I’m now three months into the A Book A Month project, and so far it’s going a lot better than planned. I’ve already completed the May book, “Brave New World” by Aldous Huxley. So far, the quality of the books I’ve read has ranged from OK to excellent, the most engaging probably being the February’s “The Running Man” by Stephen King.
The challenge now is to find new books to read. The recipe for reading success seems to be to pick books that are not too long. Most have been under 200 pages, although the number of pages doesn’t really matter too much if the author is able to keep me pinned. Here are a few I’m currently considering as potential reads this spring and summer:
- Do Androids Dream of Electric Sheep? by Philip K. Dick: Dick’s “The Man in the High Castle” was the first book I read as part of this project, and while it wasn’t exactly amazing - you can read my review here - it didn’t scare me away from trying more books by the same author. “Do Androids Dream of Electric Sheep?” served as the primary basis for the amazing Blade Runner movie, and if it’s good enough for Ridley Scott, it’s good enough for me.
- Dune Messiah by Frank Herbert: “Dune Messiah” is the second book in Herbert’s Dune series. Not critically acclaimed on the same level as the first book, the classic sci-fi novel “Dune”, I’m sure it’s worth the read.
- “Nineteen Eighty-Four” by George Orwell. A true classic, regardless of genre, and a book I’ve already read once. But now is the right time for a re-read: The book is more relevant today than it ever was.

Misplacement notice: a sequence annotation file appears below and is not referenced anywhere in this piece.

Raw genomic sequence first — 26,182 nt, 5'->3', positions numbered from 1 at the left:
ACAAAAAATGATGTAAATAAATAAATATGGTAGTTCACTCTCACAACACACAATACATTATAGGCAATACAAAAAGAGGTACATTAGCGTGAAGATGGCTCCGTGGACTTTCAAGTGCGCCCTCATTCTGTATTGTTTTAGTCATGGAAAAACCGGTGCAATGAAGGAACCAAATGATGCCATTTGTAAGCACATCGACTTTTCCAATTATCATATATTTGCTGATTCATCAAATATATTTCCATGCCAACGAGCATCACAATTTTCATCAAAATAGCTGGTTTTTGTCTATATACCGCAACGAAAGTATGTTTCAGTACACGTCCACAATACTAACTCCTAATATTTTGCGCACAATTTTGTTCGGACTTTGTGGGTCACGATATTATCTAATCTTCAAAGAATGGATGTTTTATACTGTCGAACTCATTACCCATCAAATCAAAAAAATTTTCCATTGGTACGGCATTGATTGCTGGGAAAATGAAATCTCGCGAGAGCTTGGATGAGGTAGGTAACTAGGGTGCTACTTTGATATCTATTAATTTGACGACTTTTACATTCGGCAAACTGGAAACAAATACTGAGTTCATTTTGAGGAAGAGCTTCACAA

- “Robopocalypse” by Daniel H. Wilson. What’s this madness!? A book published after the year 2000? Every novel I’ve read so far this year was originally published long before the Y2K bug scared us all, and it’s time to try something contemporary. And how can I possibly pass on a book that Stephen King calls “terrific page-turning fun”?
vegard at vegard dot netwith your input. You can also use any of the other points of contact listed on the About page.
applauding your efforts
As a hardcore dune-fan, I have this observation/warning: Dune Messiah is not very enjoyable as a stand-alone novel, not compared to Dune itself. It is very philosophic and contemplative which is great if you enjoy that kind of thing. Of course, it also gives important context and clues to the rest of the Duniverse, if you intend to read through all of the six novels.
"Electric Sheep" was a little bit too weird for me, but I hope you’ll enjoy it - and also the rest on the list, of course!
Not sure if the project requires that much discipline, really, but thanks for the applause.
Glad that you are enjoying messiah - facedancers rule! (not a spoiler)
|2016-03-06 14:13 CET|